The world economy is going through a phase of slow but continuous recovery. This is a very positive sign. The words of Jim O’Neill, the English economist and former president of Goldman Sachs Asset Management, who many continue to remember, especially for having coined, in 2001, the acronym Brics to refer to what were then the four major emerging economies: Brazil, Russia, India, and China.
The six indicators of O’Neill
Well, from the prestigious Project Syndicate platform, O’Neill explains why we would do well to give more weight to the positive signals coming from global markets. The British economist is convinced that to have a reliable picture of the overall performance of the economy for a period of six months it is essential to keep an eye on six indicators. Three relate exclusively to the United States, and it is the rate of unemployment, industrial productivity, and quantity of new orders, which are a direct stimulus for companies. If the unemployment rate is low and the other two values are good, the American economy is healthy.
The fourth indicator concerns China, and in particular the country’s spending capacity in relation to total industrial production (adjusted for the rate of inflation). If domestic spending remains high despite all the difficulties the country is going through, then we can rest assured of the health of the main Asian market. South Korea’s trade flows also deserve to be kept under review, for two reasons. Firstly, the government is very efficient and updates them on a monthly basis. Then Korea has good trade ties with everyone (Europe, Asia, and the United States), so if the trade figures are positive it means that the economy, in general, is not suffering.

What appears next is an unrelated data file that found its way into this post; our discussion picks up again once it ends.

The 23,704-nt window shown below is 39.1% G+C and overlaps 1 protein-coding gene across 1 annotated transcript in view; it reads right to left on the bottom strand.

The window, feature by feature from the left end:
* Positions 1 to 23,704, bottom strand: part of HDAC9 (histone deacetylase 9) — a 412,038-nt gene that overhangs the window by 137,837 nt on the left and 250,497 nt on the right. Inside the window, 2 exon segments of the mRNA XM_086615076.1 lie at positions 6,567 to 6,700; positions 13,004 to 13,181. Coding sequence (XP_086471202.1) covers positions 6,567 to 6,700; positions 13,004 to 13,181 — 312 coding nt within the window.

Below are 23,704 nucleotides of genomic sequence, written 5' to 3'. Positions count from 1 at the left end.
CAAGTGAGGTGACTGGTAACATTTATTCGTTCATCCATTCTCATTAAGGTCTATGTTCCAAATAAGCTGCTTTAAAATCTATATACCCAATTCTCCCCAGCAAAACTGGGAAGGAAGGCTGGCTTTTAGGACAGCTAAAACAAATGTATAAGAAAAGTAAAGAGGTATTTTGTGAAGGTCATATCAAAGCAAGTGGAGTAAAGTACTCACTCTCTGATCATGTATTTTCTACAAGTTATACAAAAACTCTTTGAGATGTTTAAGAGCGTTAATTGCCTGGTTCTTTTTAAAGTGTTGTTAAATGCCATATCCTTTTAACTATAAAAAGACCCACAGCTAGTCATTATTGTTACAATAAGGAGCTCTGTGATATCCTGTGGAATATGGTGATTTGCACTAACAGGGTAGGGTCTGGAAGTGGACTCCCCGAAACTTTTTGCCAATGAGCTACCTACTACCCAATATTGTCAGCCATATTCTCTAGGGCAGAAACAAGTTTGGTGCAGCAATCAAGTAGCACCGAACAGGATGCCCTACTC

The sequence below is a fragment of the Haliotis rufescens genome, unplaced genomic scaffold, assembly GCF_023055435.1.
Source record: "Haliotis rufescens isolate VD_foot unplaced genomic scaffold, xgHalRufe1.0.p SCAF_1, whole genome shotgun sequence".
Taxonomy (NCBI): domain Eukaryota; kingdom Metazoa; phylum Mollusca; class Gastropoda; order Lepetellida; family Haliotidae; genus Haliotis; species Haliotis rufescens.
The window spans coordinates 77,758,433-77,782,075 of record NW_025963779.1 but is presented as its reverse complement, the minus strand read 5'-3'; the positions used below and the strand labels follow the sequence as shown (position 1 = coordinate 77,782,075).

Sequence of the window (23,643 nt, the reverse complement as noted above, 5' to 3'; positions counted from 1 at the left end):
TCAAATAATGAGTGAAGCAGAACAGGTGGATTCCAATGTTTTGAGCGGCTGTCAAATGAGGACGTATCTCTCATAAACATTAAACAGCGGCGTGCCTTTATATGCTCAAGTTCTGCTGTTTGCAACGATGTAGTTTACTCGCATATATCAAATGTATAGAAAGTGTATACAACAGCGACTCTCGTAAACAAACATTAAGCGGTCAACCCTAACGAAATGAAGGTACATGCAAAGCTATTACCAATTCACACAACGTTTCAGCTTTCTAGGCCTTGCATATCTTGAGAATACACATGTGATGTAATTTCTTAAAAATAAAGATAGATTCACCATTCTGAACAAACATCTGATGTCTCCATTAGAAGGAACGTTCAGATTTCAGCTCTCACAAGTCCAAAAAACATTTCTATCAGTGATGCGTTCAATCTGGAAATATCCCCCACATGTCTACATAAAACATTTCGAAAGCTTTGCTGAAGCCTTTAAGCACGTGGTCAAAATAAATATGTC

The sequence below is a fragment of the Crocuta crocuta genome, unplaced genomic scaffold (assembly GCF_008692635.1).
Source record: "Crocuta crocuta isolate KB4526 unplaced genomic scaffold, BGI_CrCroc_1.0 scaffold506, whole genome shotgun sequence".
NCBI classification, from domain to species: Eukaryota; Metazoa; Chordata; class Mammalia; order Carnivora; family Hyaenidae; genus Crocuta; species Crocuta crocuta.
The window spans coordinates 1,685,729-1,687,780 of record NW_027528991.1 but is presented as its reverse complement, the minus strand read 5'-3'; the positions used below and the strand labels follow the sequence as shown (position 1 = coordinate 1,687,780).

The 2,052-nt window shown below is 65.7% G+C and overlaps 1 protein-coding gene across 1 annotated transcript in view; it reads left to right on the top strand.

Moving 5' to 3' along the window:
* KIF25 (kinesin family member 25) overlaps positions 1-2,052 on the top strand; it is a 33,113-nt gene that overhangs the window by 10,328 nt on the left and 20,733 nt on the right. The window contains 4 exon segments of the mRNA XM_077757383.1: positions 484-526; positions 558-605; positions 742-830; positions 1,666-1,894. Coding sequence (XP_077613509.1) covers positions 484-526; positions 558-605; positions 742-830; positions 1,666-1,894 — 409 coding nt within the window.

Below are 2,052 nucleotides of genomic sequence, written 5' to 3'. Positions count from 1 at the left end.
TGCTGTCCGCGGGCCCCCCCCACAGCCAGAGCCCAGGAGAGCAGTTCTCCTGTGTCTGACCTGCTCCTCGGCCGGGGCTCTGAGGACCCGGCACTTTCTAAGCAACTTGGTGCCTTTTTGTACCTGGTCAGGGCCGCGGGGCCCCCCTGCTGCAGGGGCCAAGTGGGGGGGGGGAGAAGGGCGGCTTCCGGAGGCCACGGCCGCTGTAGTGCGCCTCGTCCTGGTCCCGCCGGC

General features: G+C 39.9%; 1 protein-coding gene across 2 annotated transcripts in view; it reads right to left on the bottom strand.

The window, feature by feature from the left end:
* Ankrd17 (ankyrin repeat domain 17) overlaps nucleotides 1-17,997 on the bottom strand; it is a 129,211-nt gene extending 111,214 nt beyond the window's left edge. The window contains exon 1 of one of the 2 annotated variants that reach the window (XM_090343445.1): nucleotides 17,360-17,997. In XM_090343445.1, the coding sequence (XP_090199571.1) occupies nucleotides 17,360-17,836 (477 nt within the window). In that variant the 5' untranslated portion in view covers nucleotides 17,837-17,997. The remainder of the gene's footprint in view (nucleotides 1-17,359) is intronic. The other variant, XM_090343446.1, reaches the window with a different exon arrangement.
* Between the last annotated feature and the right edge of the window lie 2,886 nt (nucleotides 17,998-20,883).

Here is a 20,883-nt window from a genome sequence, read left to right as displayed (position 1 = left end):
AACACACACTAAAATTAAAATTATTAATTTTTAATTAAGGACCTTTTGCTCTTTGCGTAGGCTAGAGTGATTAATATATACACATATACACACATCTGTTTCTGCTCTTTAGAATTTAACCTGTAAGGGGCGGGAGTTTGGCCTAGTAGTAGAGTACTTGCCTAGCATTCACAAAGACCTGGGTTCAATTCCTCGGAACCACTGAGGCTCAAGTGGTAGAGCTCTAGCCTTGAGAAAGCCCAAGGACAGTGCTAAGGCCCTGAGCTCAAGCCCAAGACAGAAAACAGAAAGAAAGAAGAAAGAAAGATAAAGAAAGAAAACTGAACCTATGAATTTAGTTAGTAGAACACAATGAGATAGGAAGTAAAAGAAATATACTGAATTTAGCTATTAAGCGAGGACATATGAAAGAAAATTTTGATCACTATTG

The latest indicator to be monitored is the German Ifo Business Climate Index, an index that is updated every month and that, by virtue of the centrality of the German economy in Europe, can ‘help to better understand what is happening in the markets of the Old Continent.
Forecasts for 2018
Well, if already in mid-2017 all these indicators were encouraging, it is comforting to note that at the beginning of 2018 they were further strengthened. South Korea’s exports grew by 15.8 percent, and now that the Euro crisis has been substantially overcome and commodity prices have stabilized, world trade is expected to increase further.
The manufacturing activity index has improved in the United States and also in many other countries, and this is also a very encouraging sign, while for China the medium and long term forecasts are very good and much better than in previous years. This is a very positive picture that confirms the growth estimates for global GDP at 4%. On the contrary, according to O’Neill, these forecasts could be revised upwards already in the first months of 2018.
Problems to be solved
However, be careful: such a positive picture must not lead us to think that all the problems that have remained unresolved for years have been solved. Almost all central banks have tried to support their economies with particularly generous monetary policies. If the global economy continues to grow at a fast pace, many credit institutions may decide to impose progressively higher interest rates, and the consequences of such a move on a global scale are difficult to predict.
To avoid the worst, O’Neill believes that two things should be hoped for: the first is that the world’s productivity rate will continue to rise because that would be the best way to cope with the consequences of a restrictive monetary policy in a relatively high growth environment. The second is to hope that the various political crises, which for months have been on the verge of breaking out slowly, will return, thus avoiding further upheavals with potentially disastrous consequences.